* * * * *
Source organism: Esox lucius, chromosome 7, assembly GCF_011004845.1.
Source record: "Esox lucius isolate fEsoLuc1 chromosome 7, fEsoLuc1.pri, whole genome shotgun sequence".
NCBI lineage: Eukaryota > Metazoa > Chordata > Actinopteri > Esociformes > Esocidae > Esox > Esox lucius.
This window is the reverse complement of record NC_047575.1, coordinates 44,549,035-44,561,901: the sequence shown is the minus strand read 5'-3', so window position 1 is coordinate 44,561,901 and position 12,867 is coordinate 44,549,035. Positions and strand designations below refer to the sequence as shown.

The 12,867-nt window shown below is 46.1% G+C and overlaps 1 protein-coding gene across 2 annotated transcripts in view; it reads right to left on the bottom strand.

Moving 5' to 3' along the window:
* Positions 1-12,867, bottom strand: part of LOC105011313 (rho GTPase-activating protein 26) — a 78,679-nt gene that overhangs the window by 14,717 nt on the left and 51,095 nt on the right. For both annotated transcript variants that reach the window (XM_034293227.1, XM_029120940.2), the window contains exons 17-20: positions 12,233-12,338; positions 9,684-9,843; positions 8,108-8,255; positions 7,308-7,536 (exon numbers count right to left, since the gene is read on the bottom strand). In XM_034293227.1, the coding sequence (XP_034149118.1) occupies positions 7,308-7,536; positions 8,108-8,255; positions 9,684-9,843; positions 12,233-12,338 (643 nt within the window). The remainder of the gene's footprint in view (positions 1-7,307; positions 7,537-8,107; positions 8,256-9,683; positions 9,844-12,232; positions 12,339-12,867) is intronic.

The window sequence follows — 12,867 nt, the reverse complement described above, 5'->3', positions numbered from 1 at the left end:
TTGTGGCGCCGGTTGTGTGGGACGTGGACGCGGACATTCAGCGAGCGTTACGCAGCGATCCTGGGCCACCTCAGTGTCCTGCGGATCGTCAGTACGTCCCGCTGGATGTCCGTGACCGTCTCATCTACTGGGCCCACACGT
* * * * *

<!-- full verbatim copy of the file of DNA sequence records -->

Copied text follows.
Source organism: Esox lucius, chromosome 7, assembly GCF_011004845.1.
Source record: "Esox lucius isolate fEsoLuc1 chromosome 7, fEsoLuc1.pri, whole genome shotgun sequence".
NCBI lineage: Eukaryota > Metazoa > Chordata > Actinopteri > Esociformes > Esocidae > Esox > Esox lucius.
This window is the reverse complement of record NC_047575.1, coordinates 44,549,035-44,561,901: the sequence shown is the minus strand read 5'-3', so window position 1 is coordinate 44,561,901 and position 12,867 is coordinate 44,549,035. Positions and strand designations below refer to the sequence as shown.

The 12,867-nt window shown below is 46.1% G+C and overlaps 1 protein-coding gene across 2 annotated transcripts in view; it reads right to left on the bottom strand.

Moving 5' to 3' along the window:
* Positions 1-12,867, bottom strand: part of LOC105011313 (rho GTPase-activating protein 26) — a 78,679-nt gene that overhangs the window by 14,717 nt on the left and 51,095 nt on the right. For both annotated transcript variants that reach the window (XM_034293227.1, XM_029120940.2), the window contains exons 17-20: positions 12,233-12,338; positions 9,684-9,843; positions 8,108-8,255; positions 7,308-7,536 (exon numbers count right to left, since the gene is read on the bottom strand). In XM_034293227.1, the coding sequence (XP_034149118.1) occupies positions 7,308-7,536; positions 8,108-8,255; positions 9,684-9,843; positions 12,233-12,338 (643 nt within the window). The remainder of the gene's footprint in view (positions 1-7,307; positions 7,537-8,107; positions 8,256-9,683; positions 9,844-12,232; positions 12,339-12,867) is intronic.

The window sequence follows — 12,867 nt, the reverse complement described above, 5'->3', positions numbered from 1 at the left end:
TTGTGGCGCCGGTTGTGTGGGACGTGGACGCGGACATTCAGCGAGCGTTACGCAGCGATCCTGGGCCACCTCAGTGTCCTGCGGATCGTCAGTACGTCCCGCTGGATGTCCGTGACCGTCTCATCTACTGGGCCCACACGT